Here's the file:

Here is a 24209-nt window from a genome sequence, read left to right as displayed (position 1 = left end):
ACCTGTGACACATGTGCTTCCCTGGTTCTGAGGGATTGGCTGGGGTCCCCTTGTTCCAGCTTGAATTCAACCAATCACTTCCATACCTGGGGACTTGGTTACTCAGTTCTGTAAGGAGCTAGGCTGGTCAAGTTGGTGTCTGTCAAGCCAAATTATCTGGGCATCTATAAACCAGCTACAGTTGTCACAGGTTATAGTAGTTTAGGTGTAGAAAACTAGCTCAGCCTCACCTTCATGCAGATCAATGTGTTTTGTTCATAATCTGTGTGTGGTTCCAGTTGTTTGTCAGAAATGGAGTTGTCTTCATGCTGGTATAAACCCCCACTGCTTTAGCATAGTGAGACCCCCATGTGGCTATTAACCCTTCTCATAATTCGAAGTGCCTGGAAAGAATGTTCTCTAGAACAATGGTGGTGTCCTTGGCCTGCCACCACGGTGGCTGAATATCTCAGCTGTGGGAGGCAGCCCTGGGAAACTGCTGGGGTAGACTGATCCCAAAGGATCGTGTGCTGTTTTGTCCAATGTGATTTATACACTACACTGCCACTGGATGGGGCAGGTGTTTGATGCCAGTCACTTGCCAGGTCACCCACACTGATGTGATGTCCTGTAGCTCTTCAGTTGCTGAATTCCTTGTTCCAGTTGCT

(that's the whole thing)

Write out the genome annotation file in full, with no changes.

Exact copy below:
Here is a 24209-nt window from a genome sequence, read left to right as displayed (position 1 = left end):
ACCTGTGACACATGTGCTTCCCTGGTTCTGAGGGATTGGCTGGGGTCCCCTTGTTCCAGCTTGAATTCAACCAATCACTTCCATACCTGGGGACTTGGTTACTCAGTTCTGTAAGGAGCTAGGCTGGTCAAGTTGGTGTCTGTCAAGCCAAATTATCTGGGCATCTATAAACCAGCTACAGTTGTCACAGGTTATAGTAGTTTAGGTGTAGAAAACTAGCTCAGCCTCACCTTCATGCAGATCAATGTGTTTTGTTCATAATCTGTGTGTGGTTCCAGTTGTTTGTCAGAAATGGAGTTGTCTTCATGCTGGTATAAACCCCCACTGCTTTAGCATAGTGAGACCCCCATGTGGCTATTAACCCTTCTCATAATTCGAAGTGCCTGGAAAGAATGTTCTCTAGAACAATGGTGGTGTCCTTGGCCTGCCACCACGGTGGCTGAATATCTCAGCTGTGGGAGGCAGCCCTGGGAAACTGCTGGGGTAGACTGATCCCAAAGGATCGTGTGCTGTTTTGTCCAATGTGATTTATACACTACACTGCCACTGGATGGGGCAGGTGTTTGATGCCAGTCACTTGCCAGGTCACCCACACTGATGTGATGTCCTGTAGCTCTTCAGTTGCTGAATTCCTTGTTCCAGTTGCT